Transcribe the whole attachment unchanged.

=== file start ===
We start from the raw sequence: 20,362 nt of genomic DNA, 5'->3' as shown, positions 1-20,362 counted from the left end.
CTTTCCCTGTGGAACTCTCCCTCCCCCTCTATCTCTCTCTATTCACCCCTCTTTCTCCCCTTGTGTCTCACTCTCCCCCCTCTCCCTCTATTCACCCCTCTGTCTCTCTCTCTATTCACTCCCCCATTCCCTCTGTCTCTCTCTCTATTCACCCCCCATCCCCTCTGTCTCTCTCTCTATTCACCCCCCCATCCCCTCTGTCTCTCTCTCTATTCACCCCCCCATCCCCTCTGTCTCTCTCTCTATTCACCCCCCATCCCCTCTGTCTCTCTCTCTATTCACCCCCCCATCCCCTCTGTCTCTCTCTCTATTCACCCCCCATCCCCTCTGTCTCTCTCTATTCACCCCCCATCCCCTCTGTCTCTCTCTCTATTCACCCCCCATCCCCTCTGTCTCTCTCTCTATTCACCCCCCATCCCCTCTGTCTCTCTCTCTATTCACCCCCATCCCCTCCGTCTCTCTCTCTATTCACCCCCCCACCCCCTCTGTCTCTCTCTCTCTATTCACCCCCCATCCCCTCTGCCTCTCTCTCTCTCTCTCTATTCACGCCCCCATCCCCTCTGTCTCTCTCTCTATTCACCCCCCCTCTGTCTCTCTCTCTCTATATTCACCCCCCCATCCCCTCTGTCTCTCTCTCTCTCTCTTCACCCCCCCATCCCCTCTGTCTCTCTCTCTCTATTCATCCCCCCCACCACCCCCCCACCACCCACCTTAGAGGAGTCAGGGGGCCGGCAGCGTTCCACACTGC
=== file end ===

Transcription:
We start from the raw sequence: 20,362 nt of genomic DNA, 5'->3' as shown, positions 1-20,362 counted from the left end.
CTTTCCCTGTGGAACTCTCCCTCCCCCTCTATCTCTCTCTATTCACCCCTCTTTCTCCCCTTGTGTCTCACTCTCCCCCCTCTCCCTCTATTCACCCCTCTGTCTCTCTCTCTATTCACTCCCCCATTCCCTCTGTCTCTCTCTCTATTCACCCCCCATCCCCTCTGTCTCTCTCTCTATTCACCCCCCCATCCCCTCTGTCTCTCTCTCTATTCACCCCCCCATCCCCTCTGTCTCTCTCTCTATTCACCCCCCATCCCCTCTGTCTCTCTCTCTATTCACCCCCCCATCCCCTCTGTCTCTCTCTCTATTCACCCCCCATCCCCTCTGTCTCTCTCTATTCACCCCCCATCCCCTCTGTCTCTCTCTCTATTCACCCCCCATCCCCTCTGTCTCTCTCTCTATTCACCCCCCATCCCCTCTGTCTCTCTCTCTATTCACCCCCATCCCCTCCGTCTCTCTCTCTATTCACCCCCCCACCCCCTCTGTCTCTCTCTCTCTATTCACCCCCCATCCCCTCTGCCTCTCTCTCTCTCTCTCTATTCACGCCCCCATCCCCTCTGTCTCTCTCTCTATTCACCCCCCCTCTGTCTCTCTCTCTCTATATTCACCCCCCCATCCCCTCTGTCTCTCTCTCTCTCTCTTCACCCCCCCATCCCCTCTGTCTCTCTCTCTCTATTCATCCCCCCCACCACCCCCCCACCACCCACCTTAGAGGAGTCAGGGGGCCGGCAGCGTTCCACACTGC